OCR for page 69
surveys in Zaire did not include verbal autopsies. However, there was no evidence of a decline in infant mortality. This apparent lack of effect is consistent with the absence of neonatal tetanus cases reported by the local hospital and health centers before the program (Vernon et al., 1993). Because case-fatality rates are so high and few cases receive modern medical care, we can safely use data on disease incidence to monitor programs. A study of neonatal tetanus in Maputo, Mozambique, suggests that a vaccination program alone can have a significant effect in urban areas. Cutts et al. (1990b) reported that from 1976 to 1978, there were between 173 and 254 cases of neonatal tetanus reported annually in Maputo. After the start of the vaccination campaign, the proportion of mothers reporting at least two injections of tetanus toxoid increased to 42 percent in 1982, 91 percent in 1983, and 87 percent in 1986. This increase in vaccination coverage coincided with a rapid decline in the number of reported cases to a range of only 3 to 13 cases per year between 1982 and 1987. Although it is not possible to calculate the mortality effect of this program based on these surveillance data, the program must have been associated with a dramatic drop in neonatal tetanus mortality. In Malawi, immunization of pregnant women with tetanus toxoid began in 1984. Coverage increased from about 27 percent in 1985 to more than 60 percent in 19887 (Expanded Programme on Immunization, 1989). Although the number of neonatal tetanus cases reported in hospitals dropped in 1986 and 1987, the change was not significant. Finally, Sokal et al. (1988) quoted a study by Yada et al. (1981) from Burkina Faso. In one area of the country, coverage with two injections of tetanus toxoid reached 50 percent and hospital admissions for tetanus decreased by two-thirds. PROGRAM COVERAGE Figure 3-7 presents national estimates for 1981 and 1991 of the proportion of recent deliveries in which the woman had at least two injections of tetanus toxoid during pregnancy (International Science and Technology Institute, 1990; United Nations Children's Fund, 1991; Expanded Programme on Immunization, 1992; Nigerian Federal Office of Statistics and Institute for Resource Development, 1992). In 1991, about 41 percent of deliveries were protected by recent tetanus toxoid injections. This coverage is much larger than the value for 1981, which was less than 15 percent. Estimates for West Africa, where neonatal tetanus may be more common, indicate that 7 These figures were read from the graph in the article.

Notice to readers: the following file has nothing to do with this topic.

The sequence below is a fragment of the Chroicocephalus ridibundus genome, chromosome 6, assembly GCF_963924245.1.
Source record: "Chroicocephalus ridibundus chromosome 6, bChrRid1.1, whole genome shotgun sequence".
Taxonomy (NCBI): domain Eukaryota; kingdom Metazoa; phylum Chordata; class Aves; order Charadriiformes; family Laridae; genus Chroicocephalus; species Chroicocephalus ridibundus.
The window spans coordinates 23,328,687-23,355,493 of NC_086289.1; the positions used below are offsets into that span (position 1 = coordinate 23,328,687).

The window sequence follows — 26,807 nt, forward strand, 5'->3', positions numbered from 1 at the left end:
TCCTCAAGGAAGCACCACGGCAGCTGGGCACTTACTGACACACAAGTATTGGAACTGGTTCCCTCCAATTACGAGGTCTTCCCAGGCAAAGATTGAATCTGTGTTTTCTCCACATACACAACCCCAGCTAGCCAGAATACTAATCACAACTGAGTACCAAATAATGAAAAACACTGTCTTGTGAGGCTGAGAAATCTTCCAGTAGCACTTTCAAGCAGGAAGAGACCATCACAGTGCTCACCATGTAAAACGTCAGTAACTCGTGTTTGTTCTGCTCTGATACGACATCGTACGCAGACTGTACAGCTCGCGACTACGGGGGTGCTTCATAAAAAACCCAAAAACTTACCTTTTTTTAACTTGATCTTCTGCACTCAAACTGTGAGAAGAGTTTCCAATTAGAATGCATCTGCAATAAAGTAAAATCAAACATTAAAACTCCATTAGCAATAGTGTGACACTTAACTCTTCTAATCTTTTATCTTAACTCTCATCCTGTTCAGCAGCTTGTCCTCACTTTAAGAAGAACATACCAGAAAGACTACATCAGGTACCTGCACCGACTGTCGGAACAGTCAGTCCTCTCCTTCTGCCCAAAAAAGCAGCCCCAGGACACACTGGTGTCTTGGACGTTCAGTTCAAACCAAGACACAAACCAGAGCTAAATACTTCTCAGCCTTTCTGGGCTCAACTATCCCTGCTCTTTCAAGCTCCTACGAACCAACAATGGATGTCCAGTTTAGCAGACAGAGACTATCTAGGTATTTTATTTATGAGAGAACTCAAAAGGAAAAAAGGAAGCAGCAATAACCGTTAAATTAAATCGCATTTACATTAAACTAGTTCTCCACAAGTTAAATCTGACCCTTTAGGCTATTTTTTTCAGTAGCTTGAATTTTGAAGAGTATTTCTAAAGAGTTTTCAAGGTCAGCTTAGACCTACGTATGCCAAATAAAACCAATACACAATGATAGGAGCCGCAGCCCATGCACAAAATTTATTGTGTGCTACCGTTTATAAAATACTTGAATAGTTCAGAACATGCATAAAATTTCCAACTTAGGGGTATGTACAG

OCR for page 70
coverage increased from about 12 to 44 percent. These estimates are subject to numerous types of sampling and reporting error because they are often based on women's retrospective reporting and on sample surveys. In addition, children born to women who received several tetanus toxoid injections during previous pregnancies are partially protected against tetanus. Despite these weaknesses, the data suggest substantial improvements in coverage, although most pregnancies are still not protected. PROGRAMS TO REDUCE NONNEONATAL TETANUS MORTALITY The standard EPI program in most African countries includes tetanus immunization of young children as part of the DPT series. With the high coverage rates achieved in many areas, there have likely been reductions in nonneonatal and pediatric tetanus. However, to our knowledge there have not been any studies of the effect of this aspect of EPI programs. Similarly, antenatal immunization may have reduced tetanus mortality among adult women, but we are not aware of any studies of the effect of these programs on adult mortality. SUMMARY Tetanus is a leading cause of neonatal death in sub-Saharan Africa, with a range of 10 to 20 deaths per 1,000 live births in much of the region prior to control efforts. Lower rates in southern and eastern Africa suggest that regional differentials exist in neonatal mortality, but this result could be due to biases arising from underreporting of neonatal deaths. Programs designed to reduce mortality from neonatal tetanus generally focus on improving delivery conditions (such as training TBAs to incorporate sanitary practices) and immunizations of pregnant women or women of reproductive age. A number of studies conducted in Liberia, Mozambique, and Burkina Faso indicate that as the proportion of pregnant women who are immunized increases, mortality from neonatal tetanus decreases. For a woman to be covered adequately against tetanus, she needs to have received at least two injections of tetanus toxoid at least one month apart as early as possible during the pregnancy (the first time she receives the immunization), with a single booster injection (up to three) given during subsequent pregnancies for the mother and for the child during the neonatal period. Results from the Demographic and Health Survey indicate that a relatively large proportion of mothers of children born during the five years prior to the survey in most countries were adequately immunized against tetanus. Similarly, an association is observed between women being immunized against tetanus